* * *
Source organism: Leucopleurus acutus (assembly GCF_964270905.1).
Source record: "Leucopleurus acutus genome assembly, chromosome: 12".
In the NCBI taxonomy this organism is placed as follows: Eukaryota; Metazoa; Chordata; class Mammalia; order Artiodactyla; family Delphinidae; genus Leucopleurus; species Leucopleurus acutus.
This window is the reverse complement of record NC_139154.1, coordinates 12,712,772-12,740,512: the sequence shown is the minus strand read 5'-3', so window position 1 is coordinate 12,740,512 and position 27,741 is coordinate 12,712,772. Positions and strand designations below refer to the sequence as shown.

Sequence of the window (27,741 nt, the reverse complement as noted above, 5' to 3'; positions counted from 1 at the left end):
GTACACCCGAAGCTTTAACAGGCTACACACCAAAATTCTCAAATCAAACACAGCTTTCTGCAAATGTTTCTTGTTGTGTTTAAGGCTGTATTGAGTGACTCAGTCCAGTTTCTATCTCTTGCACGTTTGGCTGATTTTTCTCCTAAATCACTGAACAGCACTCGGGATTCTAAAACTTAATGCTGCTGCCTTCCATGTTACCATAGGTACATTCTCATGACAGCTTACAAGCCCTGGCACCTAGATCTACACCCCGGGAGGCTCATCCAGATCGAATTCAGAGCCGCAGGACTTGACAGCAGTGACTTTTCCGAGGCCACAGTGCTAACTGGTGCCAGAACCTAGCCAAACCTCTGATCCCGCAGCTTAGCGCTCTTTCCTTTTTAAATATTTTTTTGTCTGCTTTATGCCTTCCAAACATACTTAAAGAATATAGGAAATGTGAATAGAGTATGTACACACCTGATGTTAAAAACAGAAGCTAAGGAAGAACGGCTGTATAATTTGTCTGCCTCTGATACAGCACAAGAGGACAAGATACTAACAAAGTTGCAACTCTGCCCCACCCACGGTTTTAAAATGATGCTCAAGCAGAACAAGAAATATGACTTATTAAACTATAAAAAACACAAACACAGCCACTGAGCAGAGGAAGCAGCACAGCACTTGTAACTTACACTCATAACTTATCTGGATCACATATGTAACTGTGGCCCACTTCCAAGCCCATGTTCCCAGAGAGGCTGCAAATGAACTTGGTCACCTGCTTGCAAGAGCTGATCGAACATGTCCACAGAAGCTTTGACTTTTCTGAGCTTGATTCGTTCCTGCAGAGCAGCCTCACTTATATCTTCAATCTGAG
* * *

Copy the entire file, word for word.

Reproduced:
Source organism: Leucopleurus acutus (assembly GCF_964270905.1).
Source record: "Leucopleurus acutus genome assembly, chromosome: 12".
In the NCBI taxonomy this organism is placed as follows: Eukaryota; Metazoa; Chordata; class Mammalia; order Artiodactyla; family Delphinidae; genus Leucopleurus; species Leucopleurus acutus.
This window is the reverse complement of record NC_139154.1, coordinates 12,712,772-12,740,512: the sequence shown is the minus strand read 5'-3', so window position 1 is coordinate 12,740,512 and position 27,741 is coordinate 12,712,772. Positions and strand designations below refer to the sequence as shown.

Sequence of the window (27,741 nt, the reverse complement as noted above, 5' to 3'; positions counted from 1 at the left end):
GTACACCCGAAGCTTTAACAGGCTACACACCAAAATTCTCAAATCAAACACAGCTTTCTGCAAATGTTTCTTGTTGTGTTTAAGGCTGTATTGAGTGACTCAGTCCAGTTTCTATCTCTTGCACGTTTGGCTGATTTTTCTCCTAAATCACTGAACAGCACTCGGGATTCTAAAACTTAATGCTGCTGCCTTCCATGTTACCATAGGTACATTCTCATGACAGCTTACAAGCCCTGGCACCTAGATCTACACCCCGGGAGGCTCATCCAGATCGAATTCAGAGCCGCAGGACTTGACAGCAGTGACTTTTCCGAGGCCACAGTGCTAACTGGTGCCAGAACCTAGCCAAACCTCTGATCCCGCAGCTTAGCGCTCTTTCCTTTTTAAATATTTTTTTGTCTGCTTTATGCCTTCCAAACATACTTAAAGAATATAGGAAATGTGAATAGAGTATGTACACACCTGATGTTAAAAACAGAAGCTAAGGAAGAACGGCTGTATAATTTGTCTGCCTCTGATACAGCACAAGAGGACAAGATACTAACAAAGTTGCAACTCTGCCCCACCCACGGTTTTAAAATGATGCTCAAGCAGAACAAGAAATATGACTTATTAAACTATAAAAAACACAAACACAGCCACTGAGCAGAGGAAGCAGCACAGCACTTGTAACTTACACTCATAACTTATCTGGATCACATATGTAACTGTGGCCCACTTCCAAGCCCATGTTCCCAGAGAGGCTGCAAATGAACTTGGTCACCTGCTTGCAAGAGCTGATCGAACATGTCCACAGAAGCTTTGACTTTTCTGAGCTTGATTCGTTCCTGCAGAGCAGCCTCACTTATATCTTCAATCTGAG